- It makes liquidity assessments more accurate – a bank that is prepared to borrow from the discount window, including by having prepositioned collateral, is more liquid than one that is not.
- It provides banks with a strong incentive to be prepared to borrow.
- It could help reduce the stigma associated with the discount window.
- It could help the Fed shrink its balance sheet.
Stigma: The discount window has attracted stigma since soon after the Fed’s founding, and the stigma intensified after the Global Financial Crisis. Banks remain concerned that examiners will view discount window usage as a sign of troubled liquidity risk management. Acting Comptroller Hsu’s remark that “[t]he line between being a lender of last resort and providing a bailout can be a fine one, especially in times of stress” raises the specter of continued stigma. The banking agencies should emulate the Bank of England and emphasize that any borrowing – from the discount window or the standing repo facility – is a business decision by the bank and not an indication of crisis.
What comes next: As policymakers consider new liquidity requirements, they should invite public input through an advance notice of proposed rulemaking or a request for information as a first step. Liquidity regulation comes with high benefits and high costs, with no easy tradeoffs.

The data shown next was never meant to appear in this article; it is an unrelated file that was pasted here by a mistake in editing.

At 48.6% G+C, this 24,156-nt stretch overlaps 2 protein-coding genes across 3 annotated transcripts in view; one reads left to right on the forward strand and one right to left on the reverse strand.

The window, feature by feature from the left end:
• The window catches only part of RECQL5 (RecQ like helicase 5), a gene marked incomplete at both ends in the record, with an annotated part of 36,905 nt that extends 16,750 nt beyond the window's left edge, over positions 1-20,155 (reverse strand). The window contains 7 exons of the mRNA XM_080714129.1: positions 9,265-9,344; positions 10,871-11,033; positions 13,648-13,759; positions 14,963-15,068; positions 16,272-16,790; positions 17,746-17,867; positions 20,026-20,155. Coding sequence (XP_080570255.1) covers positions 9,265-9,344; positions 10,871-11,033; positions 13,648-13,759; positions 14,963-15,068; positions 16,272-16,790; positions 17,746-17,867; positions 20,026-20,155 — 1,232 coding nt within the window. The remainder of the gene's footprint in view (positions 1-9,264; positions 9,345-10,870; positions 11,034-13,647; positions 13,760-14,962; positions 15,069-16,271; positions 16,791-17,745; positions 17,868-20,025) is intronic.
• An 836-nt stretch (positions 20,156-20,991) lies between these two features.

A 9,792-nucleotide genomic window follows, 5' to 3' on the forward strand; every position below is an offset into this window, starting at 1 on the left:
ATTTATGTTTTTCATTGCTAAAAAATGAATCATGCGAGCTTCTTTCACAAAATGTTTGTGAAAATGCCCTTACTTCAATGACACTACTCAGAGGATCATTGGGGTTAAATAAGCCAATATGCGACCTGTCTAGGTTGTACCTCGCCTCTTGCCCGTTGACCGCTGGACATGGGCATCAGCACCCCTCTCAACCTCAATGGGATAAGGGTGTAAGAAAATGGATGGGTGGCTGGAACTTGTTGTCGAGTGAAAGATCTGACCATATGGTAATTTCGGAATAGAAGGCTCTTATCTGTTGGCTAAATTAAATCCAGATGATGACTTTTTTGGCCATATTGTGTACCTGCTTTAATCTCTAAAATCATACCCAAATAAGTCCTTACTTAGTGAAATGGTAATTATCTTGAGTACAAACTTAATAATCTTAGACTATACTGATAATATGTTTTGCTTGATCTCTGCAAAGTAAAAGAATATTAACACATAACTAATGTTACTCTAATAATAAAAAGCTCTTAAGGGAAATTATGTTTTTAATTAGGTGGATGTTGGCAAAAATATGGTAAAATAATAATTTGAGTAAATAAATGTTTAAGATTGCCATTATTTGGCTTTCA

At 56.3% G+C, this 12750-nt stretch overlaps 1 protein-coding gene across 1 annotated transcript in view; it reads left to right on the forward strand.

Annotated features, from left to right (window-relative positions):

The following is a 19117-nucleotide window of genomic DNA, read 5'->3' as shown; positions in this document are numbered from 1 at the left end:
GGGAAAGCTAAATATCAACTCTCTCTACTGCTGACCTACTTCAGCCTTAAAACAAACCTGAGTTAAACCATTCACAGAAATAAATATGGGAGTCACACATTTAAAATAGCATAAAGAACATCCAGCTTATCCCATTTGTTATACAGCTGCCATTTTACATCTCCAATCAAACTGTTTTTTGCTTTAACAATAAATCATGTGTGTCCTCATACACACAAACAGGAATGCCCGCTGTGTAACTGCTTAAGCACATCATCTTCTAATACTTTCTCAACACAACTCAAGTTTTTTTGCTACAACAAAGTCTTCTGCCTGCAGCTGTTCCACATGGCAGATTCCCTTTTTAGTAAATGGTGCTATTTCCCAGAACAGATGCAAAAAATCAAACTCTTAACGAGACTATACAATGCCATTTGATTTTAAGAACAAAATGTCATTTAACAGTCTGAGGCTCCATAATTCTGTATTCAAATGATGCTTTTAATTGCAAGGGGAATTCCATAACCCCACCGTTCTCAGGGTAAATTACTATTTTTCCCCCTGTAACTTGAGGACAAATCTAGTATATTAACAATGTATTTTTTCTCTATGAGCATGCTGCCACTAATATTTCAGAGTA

4. The Line in the CFPB’s Overdraft Proposal
Under the CFPB’s overdraft proposal, an overdraft fee would be considered a loan, and thereby subject to the Truth in Lending Act and Regulation Z, if it is set above a price chosen by the CFPB. If the fee is set below the price set by the CFPB, then it is not a loan. Furthermore, if the fee is charged by a bank with less than $10 billion in assets – approximately 4,500 of the nation’s banks — then it is not a loan, regardless of whether it is set above or below the CFPB’s chosen price. Some observers have suggested that this approach is arbitrary or even politically driven.
5. Paper Links Lower Debit Interchange Cap with Higher Costs for Consumers